Pulse Opinion: Why young Nigerians are not running for office
There are a mixture of reasons why young Nigerians can’t be bothered about the political process.
2019 is around the corner and veteran politicians have started cross-carpeting to optimize their chances of winning during the election year.
That’s right, veteran politicians, who have been in the system for years and have directly and indirectly contributed to the mess that is Nigeria’s political system and direction-less ruling class.
If 2019 is going to be a battle of familiar faces with the same campaign slogans (good roads, constant power supply and all that jazz), we can’t help but wonder where are the young people?
On Wednesday, July 26, 2017, the Nigerian Senate passed the Not Too Young To Run bill.
The bill allows young Nigerians to run for president at the age 35 and governor at 30. Also, the bill provides for persons at 25-years to contest for the House of Representative or state assemblies across the country.
When the bill was passed, it was greeted with a lot of applause from young people all over the country. After years of clamouring for a shot to run the country and wrestle power from the old politicians, it seemed we had finally had our way.
The optimism of that bill has been met with inactivity and lethargy from the young ones. Where are the young political candidates? So far it is the same old faces we have been hearing and seeing.
So why are young Nigerians not running for office? I conducted a quick poll on Twitter to find out what was stopping us from running for political office.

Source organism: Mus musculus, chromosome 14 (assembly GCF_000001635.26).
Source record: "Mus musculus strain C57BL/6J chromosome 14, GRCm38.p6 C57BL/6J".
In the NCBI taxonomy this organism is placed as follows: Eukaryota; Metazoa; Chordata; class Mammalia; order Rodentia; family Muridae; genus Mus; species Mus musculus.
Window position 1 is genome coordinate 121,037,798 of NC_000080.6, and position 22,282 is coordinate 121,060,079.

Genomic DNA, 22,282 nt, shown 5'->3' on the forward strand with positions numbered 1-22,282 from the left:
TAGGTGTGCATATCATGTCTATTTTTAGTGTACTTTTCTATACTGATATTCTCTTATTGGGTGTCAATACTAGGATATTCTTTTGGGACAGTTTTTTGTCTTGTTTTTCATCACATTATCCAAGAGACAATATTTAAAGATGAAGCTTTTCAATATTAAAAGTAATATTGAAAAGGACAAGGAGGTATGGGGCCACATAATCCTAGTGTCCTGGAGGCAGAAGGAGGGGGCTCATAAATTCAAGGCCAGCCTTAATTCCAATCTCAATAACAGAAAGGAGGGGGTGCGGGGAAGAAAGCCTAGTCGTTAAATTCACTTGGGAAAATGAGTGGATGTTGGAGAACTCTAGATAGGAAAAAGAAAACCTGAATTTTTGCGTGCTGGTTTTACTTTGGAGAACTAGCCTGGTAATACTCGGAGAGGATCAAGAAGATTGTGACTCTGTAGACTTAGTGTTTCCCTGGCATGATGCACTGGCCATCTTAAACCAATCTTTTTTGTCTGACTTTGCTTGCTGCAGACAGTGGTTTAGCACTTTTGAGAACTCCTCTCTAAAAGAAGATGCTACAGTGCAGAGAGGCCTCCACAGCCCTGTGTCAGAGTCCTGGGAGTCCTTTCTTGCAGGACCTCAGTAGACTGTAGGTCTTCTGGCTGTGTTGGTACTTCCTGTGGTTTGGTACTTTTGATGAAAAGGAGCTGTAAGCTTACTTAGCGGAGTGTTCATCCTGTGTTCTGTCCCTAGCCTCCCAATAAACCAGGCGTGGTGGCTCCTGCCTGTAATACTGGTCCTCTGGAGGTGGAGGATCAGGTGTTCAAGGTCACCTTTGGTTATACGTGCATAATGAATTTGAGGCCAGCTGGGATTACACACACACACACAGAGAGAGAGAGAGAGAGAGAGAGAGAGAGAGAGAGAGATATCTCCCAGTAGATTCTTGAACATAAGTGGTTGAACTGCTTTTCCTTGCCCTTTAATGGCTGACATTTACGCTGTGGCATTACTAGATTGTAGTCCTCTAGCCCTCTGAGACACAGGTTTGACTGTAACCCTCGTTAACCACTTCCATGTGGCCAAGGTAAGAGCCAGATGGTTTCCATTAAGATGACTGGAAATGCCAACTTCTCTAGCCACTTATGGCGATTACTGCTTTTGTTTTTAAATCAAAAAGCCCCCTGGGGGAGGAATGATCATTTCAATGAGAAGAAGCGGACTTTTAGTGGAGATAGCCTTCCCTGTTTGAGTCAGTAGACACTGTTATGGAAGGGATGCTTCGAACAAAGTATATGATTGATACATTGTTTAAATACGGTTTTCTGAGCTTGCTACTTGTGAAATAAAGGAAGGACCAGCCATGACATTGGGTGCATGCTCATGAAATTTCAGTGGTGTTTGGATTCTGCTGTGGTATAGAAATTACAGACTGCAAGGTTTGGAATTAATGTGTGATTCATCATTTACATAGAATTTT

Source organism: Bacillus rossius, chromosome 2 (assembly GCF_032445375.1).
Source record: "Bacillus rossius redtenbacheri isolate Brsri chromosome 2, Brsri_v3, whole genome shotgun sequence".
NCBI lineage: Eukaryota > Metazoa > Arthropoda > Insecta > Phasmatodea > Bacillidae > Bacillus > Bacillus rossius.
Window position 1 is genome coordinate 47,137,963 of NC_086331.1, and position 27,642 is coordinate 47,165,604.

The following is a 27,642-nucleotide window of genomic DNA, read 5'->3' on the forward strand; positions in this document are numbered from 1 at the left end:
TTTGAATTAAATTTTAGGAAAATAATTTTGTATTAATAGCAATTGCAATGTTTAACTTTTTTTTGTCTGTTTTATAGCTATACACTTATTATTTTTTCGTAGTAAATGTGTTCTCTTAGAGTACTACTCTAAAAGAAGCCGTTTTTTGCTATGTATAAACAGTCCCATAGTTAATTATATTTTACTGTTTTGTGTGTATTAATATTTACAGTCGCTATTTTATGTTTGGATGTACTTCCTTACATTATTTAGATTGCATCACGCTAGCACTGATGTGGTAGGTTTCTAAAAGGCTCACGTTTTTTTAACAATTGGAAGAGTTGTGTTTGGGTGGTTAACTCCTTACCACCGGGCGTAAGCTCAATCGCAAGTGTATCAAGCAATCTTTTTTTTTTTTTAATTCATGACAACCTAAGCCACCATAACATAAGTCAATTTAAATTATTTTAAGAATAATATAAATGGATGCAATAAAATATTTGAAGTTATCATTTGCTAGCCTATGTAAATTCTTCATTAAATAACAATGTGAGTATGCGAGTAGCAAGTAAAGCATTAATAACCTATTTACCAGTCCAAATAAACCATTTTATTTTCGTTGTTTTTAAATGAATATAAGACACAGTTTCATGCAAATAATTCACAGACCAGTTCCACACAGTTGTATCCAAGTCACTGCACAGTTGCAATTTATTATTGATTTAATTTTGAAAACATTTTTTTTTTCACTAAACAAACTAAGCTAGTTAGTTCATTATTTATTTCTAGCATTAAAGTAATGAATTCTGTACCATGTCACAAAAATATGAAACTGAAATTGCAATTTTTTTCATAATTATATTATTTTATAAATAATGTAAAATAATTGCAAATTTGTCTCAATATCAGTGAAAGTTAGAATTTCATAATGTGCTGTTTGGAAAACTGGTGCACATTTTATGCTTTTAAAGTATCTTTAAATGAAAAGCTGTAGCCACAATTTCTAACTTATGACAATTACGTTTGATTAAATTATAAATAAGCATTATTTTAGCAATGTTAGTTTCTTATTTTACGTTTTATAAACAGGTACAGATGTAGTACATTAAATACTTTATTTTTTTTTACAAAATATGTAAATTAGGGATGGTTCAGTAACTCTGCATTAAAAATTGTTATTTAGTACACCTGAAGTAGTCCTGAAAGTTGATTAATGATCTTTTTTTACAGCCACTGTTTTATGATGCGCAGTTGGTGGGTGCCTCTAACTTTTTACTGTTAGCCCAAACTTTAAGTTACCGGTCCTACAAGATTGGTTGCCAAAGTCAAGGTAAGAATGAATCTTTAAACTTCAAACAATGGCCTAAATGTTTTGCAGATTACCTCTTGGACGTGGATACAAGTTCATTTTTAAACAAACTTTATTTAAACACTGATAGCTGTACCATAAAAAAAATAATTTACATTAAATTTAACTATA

43% of those who took the poll indicated that politics in Nigeria is a dirty game. Dirty in the sense of rituals and sacrifices.
Governor Ajimobi of Oyo state in 2015 revealed he had to move out of the state house to his private residence because of ‘juju’. He revealed that his political enemies placed sacrifices known as Ebo around the state house.
“Every morning, I always go out on exercise. If you know the Government House very well, it has many interchanges, popularly called ‘orita’, I see all kinds of sacrifices (ebo) placed in all these junctions.’
“Worried by these developments, some of you my Alfas here advised me to move out of the Government House to render their evil plots useless,” he said according to Premium Times.
Stories like this are many in Nigerian politics and a lot of youths would prefer to stay away from dark magic practices. Politics is already a dirty game without ‘juju’.
25% see politics as a frustrating enterprise. And this is a sentiment shared in mainstream Nigerian politics. Headlines like “IPAC Accuses NASS Of Frustrating Nigeria’s Democracy“, “Slow judicial system, lawyers’ delay tactics frustrating anti-corruption war“, and “Is Asiwaju frustrated with President?” give you a glimpse of the system of frustration that is Nigerian politics.
19% of people who took the poll said they are not interested in Nigerian politics. In March 2017, during the Loose Talk podcast, political commentator Ayo Sogunro stated a lot of people have mentally seceded from Nigeria. His statement reflects the indifference young Nigerians have towards politics.
With all these reasons- fear for the evil of politics, the frustrating process and indifference have made Nigerian youths stay away from politics.
There are a few young Nigerian politicians but they are too small for us to start a youth revolution.